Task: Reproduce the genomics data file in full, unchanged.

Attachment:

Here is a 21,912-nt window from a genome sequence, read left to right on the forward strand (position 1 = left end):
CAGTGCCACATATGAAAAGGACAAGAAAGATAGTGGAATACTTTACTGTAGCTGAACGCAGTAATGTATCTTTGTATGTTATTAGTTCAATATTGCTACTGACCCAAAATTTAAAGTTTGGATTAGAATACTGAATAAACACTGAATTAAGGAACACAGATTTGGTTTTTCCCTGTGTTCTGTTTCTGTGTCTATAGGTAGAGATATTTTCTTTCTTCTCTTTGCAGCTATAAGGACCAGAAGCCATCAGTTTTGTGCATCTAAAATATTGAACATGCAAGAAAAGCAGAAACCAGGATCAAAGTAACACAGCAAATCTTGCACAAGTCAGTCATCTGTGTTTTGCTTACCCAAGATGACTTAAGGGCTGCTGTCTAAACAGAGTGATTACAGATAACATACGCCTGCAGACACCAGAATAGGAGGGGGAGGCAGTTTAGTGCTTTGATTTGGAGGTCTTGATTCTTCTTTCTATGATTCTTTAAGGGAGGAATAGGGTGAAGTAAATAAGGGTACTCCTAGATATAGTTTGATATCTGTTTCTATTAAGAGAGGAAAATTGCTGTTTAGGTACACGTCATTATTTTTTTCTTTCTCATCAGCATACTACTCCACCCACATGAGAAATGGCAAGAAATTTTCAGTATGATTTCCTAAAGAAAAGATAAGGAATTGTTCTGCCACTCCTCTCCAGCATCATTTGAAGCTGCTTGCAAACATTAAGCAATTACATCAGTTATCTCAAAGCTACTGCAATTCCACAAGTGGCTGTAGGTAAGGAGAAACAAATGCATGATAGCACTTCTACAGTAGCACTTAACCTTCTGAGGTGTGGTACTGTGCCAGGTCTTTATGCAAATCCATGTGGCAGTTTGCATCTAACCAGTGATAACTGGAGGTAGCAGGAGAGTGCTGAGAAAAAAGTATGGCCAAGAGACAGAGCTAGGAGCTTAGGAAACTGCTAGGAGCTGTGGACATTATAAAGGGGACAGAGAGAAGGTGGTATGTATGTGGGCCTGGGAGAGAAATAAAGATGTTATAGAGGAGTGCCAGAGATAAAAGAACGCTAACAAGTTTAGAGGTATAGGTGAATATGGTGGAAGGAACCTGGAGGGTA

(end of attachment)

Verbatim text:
Here is a 21,912-nt window from a genome sequence, read left to right on the forward strand (position 1 = left end):
CAGTGCCACATATGAAAAGGACAAGAAAGATAGTGGAATACTTTACTGTAGCTGAACGCAGTAATGTATCTTTGTATGTTATTAGTTCAATATTGCTACTGACCCAAAATTTAAAGTTTGGATTAGAATACTGAATAAACACTGAATTAAGGAACACAGATTTGGTTTTTCCCTGTGTTCTGTTTCTGTGTCTATAGGTAGAGATATTTTCTTTCTTCTCTTTGCAGCTATAAGGACCAGAAGCCATCAGTTTTGTGCATCTAAAATATTGAACATGCAAGAAAAGCAGAAACCAGGATCAAAGTAACACAGCAAATCTTGCACAAGTCAGTCATCTGTGTTTTGCTTACCCAAGATGACTTAAGGGCTGCTGTCTAAACAGAGTGATTACAGATAACATACGCCTGCAGACACCAGAATAGGAGGGGGAGGCAGTTTAGTGCTTTGATTTGGAGGTCTTGATTCTTCTTTCTATGATTCTTTAAGGGAGGAATAGGGTGAAGTAAATAAGGGTACTCCTAGATATAGTTTGATATCTGTTTCTATTAAGAGAGGAAAATTGCTGTTTAGGTACACGTCATTATTTTTTTCTTTCTCATCAGCATACTACTCCACCCACATGAGAAATGGCAAGAAATTTTCAGTATGATTTCCTAAAGAAAAGATAAGGAATTGTTCTGCCACTCCTCTCCAGCATCATTTGAAGCTGCTTGCAAACATTAAGCAATTACATCAGTTATCTCAAAGCTACTGCAATTCCACAAGTGGCTGTAGGTAAGGAGAAACAAATGCATGATAGCACTTCTACAGTAGCACTTAACCTTCTGAGGTGTGGTACTGTGCCAGGTCTTTATGCAAATCCATGTGGCAGTTTGCATCTAACCAGTGATAACTGGAGGTAGCAGGAGAGTGCTGAGAAAAAAGTATGGCCAAGAGACAGAGCTAGGAGCTTAGGAAACTGCTAGGAGCTGTGGACATTATAAAGGGGACAGAGAGAAGGTGGTATGTATGTGGGCCTGGGAGAGAAATAAAGATGTTATAGAGGAGTGCCAGAGATAAAAGAACGCTAACAAGTTTAGAGGTATAGGTGAATATGGTGGAAGGAACCTGGAGGGTA